Studying the brain in depth thanks to light, to discover the mechanisms of diseases such as epilepsy, Alzheimer's and tumors: this is what the new minimally invasive optical probes equipped with innovative light modulators developed by a coordinated international research group will allow to do. by the Italian Institute of Technology (IIT) and described in the Advanced Optical Materials magazine.
The study was carried out in collaboration with the University of Salento, the Polytechnic of Bari and Spain, through its Higher Council for Scientific Research (CSIC) and the National Cancer Research Center (CNIO).
The researchers started with a tapered optical fiber, thinner than a hair, equipping it with structures a few millionths of a millimeter (nanometers) large that resonate in response to a light stimulus driven by the same fiber to the deep regions of the brain.
The nanostructures were made by covering the microscopic tip of the probe with a thin layer of gold;
then, using a beam of gallium ions like a chisel, a grid of optical elements composed of fine lines about 100 nanometers was modeled, whose characteristics were validated in a series of microscopy and optical spectroscopy experiments.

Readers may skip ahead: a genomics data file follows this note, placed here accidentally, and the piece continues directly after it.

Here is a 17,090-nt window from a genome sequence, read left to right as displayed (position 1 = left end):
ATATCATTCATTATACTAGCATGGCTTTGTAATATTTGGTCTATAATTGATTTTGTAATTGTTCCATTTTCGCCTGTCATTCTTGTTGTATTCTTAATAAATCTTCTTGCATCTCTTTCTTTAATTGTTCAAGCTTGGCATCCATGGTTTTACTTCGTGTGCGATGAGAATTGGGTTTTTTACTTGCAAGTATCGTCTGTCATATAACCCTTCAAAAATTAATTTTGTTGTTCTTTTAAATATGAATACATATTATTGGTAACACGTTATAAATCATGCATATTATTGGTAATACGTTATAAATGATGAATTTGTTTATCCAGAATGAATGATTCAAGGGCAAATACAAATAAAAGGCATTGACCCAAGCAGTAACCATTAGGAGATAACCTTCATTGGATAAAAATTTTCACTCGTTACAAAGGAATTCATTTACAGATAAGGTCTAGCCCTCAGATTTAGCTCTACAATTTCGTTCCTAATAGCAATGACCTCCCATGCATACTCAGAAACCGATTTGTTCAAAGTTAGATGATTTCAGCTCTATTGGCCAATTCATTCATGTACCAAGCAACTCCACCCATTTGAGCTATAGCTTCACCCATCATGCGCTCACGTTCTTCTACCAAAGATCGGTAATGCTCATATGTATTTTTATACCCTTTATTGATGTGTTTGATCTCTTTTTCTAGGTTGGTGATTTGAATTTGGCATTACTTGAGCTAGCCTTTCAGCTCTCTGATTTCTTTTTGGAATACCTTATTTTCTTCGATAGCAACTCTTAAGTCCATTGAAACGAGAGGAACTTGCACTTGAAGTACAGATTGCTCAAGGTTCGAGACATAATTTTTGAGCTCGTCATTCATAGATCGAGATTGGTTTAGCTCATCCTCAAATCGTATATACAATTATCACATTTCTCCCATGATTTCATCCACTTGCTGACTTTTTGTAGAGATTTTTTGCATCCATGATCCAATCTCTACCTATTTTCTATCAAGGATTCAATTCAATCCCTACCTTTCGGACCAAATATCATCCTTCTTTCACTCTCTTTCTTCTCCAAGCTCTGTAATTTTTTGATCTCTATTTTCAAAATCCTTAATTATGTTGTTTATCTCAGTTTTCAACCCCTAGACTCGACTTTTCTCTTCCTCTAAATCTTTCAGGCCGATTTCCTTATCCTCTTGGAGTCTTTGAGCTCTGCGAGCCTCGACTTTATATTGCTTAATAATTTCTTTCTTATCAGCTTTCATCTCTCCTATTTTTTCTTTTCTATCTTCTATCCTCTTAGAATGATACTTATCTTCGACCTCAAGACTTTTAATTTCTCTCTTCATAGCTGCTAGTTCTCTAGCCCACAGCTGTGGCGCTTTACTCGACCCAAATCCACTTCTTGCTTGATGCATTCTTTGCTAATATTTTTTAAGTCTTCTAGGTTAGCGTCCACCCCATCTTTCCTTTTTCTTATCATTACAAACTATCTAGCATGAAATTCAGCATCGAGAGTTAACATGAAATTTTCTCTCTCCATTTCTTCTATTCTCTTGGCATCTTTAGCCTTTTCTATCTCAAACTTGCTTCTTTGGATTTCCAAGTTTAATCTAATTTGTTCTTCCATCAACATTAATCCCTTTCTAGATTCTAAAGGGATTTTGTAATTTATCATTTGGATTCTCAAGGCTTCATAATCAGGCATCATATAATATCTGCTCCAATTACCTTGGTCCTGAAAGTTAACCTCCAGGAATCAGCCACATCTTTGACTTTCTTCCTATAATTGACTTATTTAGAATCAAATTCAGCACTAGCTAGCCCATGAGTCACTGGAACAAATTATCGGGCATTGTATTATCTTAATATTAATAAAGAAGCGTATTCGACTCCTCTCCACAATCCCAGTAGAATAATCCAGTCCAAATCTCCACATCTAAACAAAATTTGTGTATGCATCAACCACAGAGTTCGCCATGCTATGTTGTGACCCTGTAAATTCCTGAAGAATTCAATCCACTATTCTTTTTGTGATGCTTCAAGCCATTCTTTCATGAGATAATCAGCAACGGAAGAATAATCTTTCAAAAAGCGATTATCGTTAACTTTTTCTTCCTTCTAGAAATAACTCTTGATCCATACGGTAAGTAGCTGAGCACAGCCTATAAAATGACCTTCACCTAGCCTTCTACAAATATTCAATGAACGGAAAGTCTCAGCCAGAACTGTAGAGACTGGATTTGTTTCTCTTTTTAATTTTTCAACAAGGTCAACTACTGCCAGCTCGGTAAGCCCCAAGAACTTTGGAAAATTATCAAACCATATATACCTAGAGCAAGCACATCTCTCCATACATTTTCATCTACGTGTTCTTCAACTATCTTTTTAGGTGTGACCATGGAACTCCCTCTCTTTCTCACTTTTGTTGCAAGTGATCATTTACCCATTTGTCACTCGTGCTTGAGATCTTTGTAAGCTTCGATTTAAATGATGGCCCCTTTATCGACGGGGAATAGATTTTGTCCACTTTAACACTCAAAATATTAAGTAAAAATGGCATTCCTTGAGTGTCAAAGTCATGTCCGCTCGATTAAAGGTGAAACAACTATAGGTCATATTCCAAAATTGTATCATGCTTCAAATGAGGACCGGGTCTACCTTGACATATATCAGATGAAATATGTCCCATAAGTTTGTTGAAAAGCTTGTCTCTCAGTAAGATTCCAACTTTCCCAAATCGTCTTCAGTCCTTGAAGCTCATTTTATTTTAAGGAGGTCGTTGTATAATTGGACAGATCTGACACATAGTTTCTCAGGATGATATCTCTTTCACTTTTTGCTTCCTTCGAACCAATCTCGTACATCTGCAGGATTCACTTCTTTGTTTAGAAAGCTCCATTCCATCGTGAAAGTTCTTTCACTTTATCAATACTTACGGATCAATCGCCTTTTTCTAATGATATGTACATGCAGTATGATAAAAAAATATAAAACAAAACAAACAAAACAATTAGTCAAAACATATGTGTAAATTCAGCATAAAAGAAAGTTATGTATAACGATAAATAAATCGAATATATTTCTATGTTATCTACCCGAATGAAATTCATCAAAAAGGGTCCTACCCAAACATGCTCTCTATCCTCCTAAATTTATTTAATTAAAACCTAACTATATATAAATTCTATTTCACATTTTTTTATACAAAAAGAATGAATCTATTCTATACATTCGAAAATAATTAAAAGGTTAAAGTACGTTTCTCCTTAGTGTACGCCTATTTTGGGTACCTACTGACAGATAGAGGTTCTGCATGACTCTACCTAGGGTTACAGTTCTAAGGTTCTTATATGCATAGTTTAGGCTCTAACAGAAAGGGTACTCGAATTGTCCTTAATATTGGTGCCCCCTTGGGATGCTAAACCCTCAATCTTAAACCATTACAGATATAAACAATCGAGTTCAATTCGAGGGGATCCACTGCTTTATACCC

Thanks to this technology it is possible to obtain a controlled modulation of the light beam of the probe and of the local electric field, on surfaces comparable to the size of brain cells: this allows to study the interaction between the light beam and neuronal structures, even in areas deeper than the brain.
The research was funded by the European Research Council (ERC) and within two competitive projects of the European Horizon 2020 framework program (MODEM, NanoBright and DEEPER projects) as well as a grant from the US National Institutes of Health.